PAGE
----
Chocolate producers discuss the key trends that are driving incremental sales in Scottish c-stores
IN terms of performance, categories don’t come much bigger than confectionery in the convenience channel.
Confectionery boasts the third highest basket penetration in the channel, with chocolate accounting for 75% of this value.
That means it’s crucial that retailers get their chocolate range right, and keeping on top of contemporary trends is key to success.
Susan Nash, trade communications manager at Mondelez International – the firm behind Cadbury – reckons the firm’s focus on innovation, combined with a “deep understanding of shoppers, consumers and categories,” allows it to work closely with retailers, “to help drive their sales.”
According to Nash, in times of uncertainty – such as the Covid pandemic – consumers place their trust in “category-leading brands” such as Cadbury.
For the most part, purchasing decisions are driven by taste, Nash said, and she highlighted how maturing palates are driving sales of dark chocolate in convenience.
“As we mature, our taste preferences change and many older consumers prefer the higher cocoa hit of dark chocolate brands such as Darkmilk, which offers consumers the best of both worlds with the richest, creamiest bar Cadbury has ever made. Despite a challenging year for the category, we’ve seen incredible growth for Cadbury Darkmilk.
“This success stems from a deep understanding of our shoppers, as we know that although not all consumers grow to love the stronger flavour profile of dark chocolate, many still appreciate a richer tasting chocolate as their taste buds mature,” she said.
Another key purchase driver, according to Nash, is novelty, and she encouraged c-store retailers to stock up on NPD.
“It’s also important to remember consumers look for excitement from a category like confectionery – so new bars like Cadbury Wispa Gold Duo will help tap into this, while the return of Cadbury Twirl Orange helped drive shopper excitement once more,” she said.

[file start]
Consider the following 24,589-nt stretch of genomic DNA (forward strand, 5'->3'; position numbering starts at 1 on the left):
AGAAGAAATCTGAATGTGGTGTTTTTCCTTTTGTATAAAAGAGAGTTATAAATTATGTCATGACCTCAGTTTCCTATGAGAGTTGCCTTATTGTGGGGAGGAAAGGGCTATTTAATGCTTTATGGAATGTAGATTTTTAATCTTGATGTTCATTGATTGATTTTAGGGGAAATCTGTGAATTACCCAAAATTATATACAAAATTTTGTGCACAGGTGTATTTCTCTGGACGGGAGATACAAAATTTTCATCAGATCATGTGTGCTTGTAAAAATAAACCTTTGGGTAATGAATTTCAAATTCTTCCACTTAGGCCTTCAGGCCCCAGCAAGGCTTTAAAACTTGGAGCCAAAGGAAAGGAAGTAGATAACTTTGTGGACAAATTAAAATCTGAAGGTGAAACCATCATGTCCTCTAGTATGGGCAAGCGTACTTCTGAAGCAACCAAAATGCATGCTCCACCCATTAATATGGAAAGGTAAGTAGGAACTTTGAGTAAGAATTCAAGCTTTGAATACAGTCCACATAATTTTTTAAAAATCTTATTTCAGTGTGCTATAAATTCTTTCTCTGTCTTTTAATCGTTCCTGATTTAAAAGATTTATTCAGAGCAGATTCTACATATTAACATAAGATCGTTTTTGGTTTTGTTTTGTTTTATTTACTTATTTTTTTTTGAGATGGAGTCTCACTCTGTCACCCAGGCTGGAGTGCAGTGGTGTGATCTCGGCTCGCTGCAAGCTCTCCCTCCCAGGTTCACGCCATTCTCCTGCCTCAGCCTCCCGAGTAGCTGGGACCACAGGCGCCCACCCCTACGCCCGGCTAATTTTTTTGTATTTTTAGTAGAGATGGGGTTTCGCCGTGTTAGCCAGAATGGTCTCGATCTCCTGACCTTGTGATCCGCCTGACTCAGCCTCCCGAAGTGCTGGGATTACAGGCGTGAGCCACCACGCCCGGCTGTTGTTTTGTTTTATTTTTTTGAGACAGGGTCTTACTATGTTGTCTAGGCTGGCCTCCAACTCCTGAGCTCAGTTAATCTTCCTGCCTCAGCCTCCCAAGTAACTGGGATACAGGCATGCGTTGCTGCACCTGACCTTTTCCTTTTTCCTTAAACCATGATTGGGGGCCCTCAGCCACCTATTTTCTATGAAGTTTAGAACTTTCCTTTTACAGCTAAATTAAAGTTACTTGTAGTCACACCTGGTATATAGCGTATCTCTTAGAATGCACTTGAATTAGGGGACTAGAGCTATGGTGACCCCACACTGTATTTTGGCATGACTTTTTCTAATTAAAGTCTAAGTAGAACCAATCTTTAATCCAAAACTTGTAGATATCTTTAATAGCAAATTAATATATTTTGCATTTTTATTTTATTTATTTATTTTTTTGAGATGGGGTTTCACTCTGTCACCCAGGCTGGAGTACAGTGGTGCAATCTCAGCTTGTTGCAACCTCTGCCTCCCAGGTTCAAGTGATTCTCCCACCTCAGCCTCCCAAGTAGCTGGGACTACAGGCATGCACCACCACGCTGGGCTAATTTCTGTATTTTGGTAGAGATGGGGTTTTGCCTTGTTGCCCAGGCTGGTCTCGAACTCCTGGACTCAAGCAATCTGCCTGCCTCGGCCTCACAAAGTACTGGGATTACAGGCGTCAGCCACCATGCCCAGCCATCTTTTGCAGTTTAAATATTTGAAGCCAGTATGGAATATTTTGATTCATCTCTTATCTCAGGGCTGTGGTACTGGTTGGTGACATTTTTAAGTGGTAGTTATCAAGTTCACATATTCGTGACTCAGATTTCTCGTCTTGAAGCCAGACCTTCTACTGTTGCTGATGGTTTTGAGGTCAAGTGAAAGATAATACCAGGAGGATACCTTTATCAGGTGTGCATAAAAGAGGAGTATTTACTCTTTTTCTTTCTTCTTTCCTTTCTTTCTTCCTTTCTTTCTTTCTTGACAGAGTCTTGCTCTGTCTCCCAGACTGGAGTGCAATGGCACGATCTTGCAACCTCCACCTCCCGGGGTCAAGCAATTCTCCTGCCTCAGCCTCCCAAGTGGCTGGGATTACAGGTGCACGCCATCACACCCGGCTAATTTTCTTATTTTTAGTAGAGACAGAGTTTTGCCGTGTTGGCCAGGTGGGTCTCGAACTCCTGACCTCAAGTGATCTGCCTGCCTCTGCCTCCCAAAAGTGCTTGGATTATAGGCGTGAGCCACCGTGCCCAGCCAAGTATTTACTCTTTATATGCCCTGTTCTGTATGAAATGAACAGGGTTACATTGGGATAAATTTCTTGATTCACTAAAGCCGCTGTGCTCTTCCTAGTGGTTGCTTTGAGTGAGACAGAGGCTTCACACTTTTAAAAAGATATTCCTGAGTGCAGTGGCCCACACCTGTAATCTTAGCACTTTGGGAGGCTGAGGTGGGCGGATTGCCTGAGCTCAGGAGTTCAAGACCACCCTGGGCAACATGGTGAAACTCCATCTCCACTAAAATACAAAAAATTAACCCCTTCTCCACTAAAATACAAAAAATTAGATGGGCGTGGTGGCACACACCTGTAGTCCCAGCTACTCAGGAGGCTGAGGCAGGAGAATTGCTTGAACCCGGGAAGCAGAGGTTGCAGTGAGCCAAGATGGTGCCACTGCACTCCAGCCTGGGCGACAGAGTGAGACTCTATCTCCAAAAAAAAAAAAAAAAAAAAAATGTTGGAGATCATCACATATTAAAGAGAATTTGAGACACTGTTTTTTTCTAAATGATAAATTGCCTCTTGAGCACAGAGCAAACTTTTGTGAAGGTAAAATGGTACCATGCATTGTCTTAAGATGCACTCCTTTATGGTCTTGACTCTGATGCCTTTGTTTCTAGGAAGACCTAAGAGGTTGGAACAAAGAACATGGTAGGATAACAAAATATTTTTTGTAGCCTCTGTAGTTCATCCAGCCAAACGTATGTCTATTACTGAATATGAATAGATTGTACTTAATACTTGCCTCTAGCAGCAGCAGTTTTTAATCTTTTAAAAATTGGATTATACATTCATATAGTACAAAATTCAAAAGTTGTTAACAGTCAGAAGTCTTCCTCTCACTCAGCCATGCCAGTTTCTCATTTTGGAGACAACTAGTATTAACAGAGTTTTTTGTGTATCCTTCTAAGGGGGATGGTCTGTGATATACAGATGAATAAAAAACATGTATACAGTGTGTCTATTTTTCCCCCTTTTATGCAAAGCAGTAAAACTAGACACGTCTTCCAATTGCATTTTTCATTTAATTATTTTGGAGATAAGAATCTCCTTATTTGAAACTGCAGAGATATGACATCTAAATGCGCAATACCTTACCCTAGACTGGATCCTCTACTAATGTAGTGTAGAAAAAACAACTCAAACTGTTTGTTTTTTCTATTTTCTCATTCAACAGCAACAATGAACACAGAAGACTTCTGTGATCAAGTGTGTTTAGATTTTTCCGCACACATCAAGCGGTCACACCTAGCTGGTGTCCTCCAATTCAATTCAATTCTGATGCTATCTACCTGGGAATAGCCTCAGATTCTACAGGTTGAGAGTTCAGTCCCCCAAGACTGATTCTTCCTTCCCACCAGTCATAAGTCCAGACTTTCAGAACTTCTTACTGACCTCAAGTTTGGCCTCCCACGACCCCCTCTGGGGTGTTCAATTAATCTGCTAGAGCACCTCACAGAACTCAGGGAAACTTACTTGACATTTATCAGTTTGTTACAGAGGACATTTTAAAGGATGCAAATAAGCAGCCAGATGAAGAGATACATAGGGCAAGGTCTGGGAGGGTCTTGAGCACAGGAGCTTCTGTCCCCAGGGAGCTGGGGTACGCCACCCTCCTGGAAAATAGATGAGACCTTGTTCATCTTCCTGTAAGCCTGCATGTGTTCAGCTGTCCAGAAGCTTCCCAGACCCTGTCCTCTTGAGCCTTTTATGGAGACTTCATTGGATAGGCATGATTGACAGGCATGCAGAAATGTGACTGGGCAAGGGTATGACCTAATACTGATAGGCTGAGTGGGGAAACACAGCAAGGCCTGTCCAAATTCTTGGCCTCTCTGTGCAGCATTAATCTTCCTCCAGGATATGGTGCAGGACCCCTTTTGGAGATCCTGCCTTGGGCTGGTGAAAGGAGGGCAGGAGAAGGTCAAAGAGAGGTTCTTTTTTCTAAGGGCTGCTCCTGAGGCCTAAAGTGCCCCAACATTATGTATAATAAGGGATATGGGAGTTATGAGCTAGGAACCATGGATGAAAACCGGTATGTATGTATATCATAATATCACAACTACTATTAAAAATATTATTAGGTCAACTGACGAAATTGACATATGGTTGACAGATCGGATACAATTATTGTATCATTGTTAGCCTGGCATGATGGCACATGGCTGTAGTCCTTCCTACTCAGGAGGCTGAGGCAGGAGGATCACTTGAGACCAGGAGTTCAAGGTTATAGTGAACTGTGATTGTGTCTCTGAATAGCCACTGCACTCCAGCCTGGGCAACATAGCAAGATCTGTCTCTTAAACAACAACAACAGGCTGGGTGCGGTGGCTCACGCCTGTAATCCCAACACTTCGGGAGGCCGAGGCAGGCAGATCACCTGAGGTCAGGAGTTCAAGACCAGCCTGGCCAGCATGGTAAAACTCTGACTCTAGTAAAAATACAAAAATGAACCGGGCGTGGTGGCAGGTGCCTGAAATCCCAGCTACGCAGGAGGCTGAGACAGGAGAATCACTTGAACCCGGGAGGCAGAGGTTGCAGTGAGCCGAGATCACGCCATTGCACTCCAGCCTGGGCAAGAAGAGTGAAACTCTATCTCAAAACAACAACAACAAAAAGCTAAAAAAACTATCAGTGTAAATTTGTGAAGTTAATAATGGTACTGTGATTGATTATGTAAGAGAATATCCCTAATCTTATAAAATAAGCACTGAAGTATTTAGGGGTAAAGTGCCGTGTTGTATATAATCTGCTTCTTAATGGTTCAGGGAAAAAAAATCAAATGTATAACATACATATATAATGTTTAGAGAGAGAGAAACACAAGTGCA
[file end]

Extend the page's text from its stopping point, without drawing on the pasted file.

Demand for new experiences is also on the agenda at Ferrero – the firm behind Ferrero Rocher and Kinder. Customer development director Levi Boorer reckons the events of 2020 have led to customers to experiment more in the chocolate category.
“With less shopping around (89% of shoppers visiting just one store) as a result of the events in 2020 and more deliberate ‘big’ shops, people are more willing to add new or alternative products to their basket if their usual items are not immediately available,” he said.
Boorer also suggested that with the pandemic fuelling customers’ desires to spend less time in store, there are greater opportunities to drive incremental chocolate sales through secondary siting.
“With shoppers feeling pressure to reduce the time spent in-store, the disrupted in-store experience is leading to more impulsive purchases of ‘treat’ products, particularly from secondary locations or off-shelf displays in store.
“People having to continue eating at home, coupled with the ability to experiment more with dishes, has led to shoppers looking for a wider variety of products and options to bring more excitement to different consumption occasions,” he said.
These factors go “hand in hand” with the popularity of the big night in, Boorer said, as shoppers with consumers increasingly seeking out treats as a way to ease the pressures they face during the week.
“Many are taking on more than before, with home schooling and an extended working day meaning that a big night in can give a much-needed escape to the sofa.
“Confectionery is among the categories that can provide a treat during those moments of relaxation and enjoyment. It’s therefore important that shoppers can access products that will enhance their experience at home and add a special feel to an occasion.
“Without the usual opportunities to go out when looking to celebrate or simply relieve a bit of pressure, more exciting treats that can be shared are helping to fill that gap and bring households together,” he said.